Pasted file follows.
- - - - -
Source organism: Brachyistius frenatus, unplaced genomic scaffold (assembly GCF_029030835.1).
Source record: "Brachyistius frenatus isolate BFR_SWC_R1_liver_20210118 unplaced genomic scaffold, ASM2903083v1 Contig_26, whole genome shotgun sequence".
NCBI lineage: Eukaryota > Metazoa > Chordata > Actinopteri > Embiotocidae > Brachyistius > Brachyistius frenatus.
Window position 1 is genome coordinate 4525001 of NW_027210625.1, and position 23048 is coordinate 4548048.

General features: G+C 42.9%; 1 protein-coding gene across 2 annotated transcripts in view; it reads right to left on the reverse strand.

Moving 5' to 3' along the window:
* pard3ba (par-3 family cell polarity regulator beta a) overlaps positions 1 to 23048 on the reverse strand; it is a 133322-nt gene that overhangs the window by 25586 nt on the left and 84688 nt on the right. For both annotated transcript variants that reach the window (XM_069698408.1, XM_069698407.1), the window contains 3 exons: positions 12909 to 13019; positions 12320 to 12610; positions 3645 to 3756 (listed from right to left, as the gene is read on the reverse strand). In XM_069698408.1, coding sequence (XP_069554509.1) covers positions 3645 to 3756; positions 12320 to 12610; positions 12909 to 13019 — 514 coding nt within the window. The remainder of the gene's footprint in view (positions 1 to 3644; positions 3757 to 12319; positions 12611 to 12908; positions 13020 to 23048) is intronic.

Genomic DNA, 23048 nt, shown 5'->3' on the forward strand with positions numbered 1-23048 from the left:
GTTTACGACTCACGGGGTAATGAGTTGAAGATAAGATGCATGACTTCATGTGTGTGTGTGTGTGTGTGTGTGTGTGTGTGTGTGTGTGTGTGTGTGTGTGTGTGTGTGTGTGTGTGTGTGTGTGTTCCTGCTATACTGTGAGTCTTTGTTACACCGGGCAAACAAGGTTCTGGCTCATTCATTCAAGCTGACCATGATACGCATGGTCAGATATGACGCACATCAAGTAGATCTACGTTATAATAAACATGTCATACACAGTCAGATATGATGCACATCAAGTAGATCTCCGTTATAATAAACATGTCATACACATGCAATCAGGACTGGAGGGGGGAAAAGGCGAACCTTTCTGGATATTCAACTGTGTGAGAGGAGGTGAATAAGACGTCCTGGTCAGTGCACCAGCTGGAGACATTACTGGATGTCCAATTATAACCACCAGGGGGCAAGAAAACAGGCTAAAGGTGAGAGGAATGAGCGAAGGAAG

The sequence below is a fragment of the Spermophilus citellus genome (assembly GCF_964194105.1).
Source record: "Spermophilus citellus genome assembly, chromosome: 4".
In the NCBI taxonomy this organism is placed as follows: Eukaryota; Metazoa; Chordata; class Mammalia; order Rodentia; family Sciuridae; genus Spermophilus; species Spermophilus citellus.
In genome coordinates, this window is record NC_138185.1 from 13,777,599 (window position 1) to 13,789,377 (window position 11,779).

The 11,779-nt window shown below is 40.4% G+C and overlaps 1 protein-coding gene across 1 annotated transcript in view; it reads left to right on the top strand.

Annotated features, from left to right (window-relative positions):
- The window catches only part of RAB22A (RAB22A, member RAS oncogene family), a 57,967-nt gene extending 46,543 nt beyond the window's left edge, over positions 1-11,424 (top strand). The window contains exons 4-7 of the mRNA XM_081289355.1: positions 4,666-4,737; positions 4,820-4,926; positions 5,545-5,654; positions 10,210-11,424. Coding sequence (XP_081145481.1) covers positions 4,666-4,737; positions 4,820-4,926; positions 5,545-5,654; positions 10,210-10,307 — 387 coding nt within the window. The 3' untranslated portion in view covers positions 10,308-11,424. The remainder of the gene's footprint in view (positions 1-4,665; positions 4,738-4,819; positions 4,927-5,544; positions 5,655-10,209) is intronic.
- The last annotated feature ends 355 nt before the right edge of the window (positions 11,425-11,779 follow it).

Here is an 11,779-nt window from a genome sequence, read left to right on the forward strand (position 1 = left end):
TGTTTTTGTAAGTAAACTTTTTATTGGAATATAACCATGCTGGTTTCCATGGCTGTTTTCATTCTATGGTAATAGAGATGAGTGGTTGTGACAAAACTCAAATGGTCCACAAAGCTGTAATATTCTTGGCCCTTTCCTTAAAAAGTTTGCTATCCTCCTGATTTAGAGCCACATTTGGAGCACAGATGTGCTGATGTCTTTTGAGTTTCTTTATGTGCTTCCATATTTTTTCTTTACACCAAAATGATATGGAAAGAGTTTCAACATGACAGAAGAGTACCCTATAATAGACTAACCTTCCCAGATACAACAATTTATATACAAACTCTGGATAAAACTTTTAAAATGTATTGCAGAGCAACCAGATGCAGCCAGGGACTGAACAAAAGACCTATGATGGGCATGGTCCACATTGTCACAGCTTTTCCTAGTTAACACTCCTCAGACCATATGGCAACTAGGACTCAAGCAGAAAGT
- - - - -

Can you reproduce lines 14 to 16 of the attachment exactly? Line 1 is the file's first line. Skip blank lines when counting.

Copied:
The 11,779-nt window shown below is 40.4% G+C and overlaps 1 protein-coding gene across 1 annotated transcript in view; it reads left to right on the top strand.

Annotated features, from left to right (window-relative positions):
- The window catches only part of RAB22A (RAB22A, member RAS oncogene family), a 57,967-nt gene extending 46,543 nt beyond the window's left edge, over positions 1-11,424 (top strand). The window contains exons 4-7 of the mRNA XM_081289355.1: positions 4,666-4,737; positions 4,820-4,926; positions 5,545-5,654; positions 10,210-11,424. Coding sequence (XP_081145481.1) covers positions 4,666-4,737; positions 4,820-4,926; positions 5,545-5,654; positions 10,210-10,307 — 387 coding nt within the window. The 3' untranslated portion in view covers positions 10,308-11,424. The remainder of the gene's footprint in view (positions 1-4,665; positions 4,738-4,819; positions 4,927-5,544; positions 5,655-10,209) is intronic.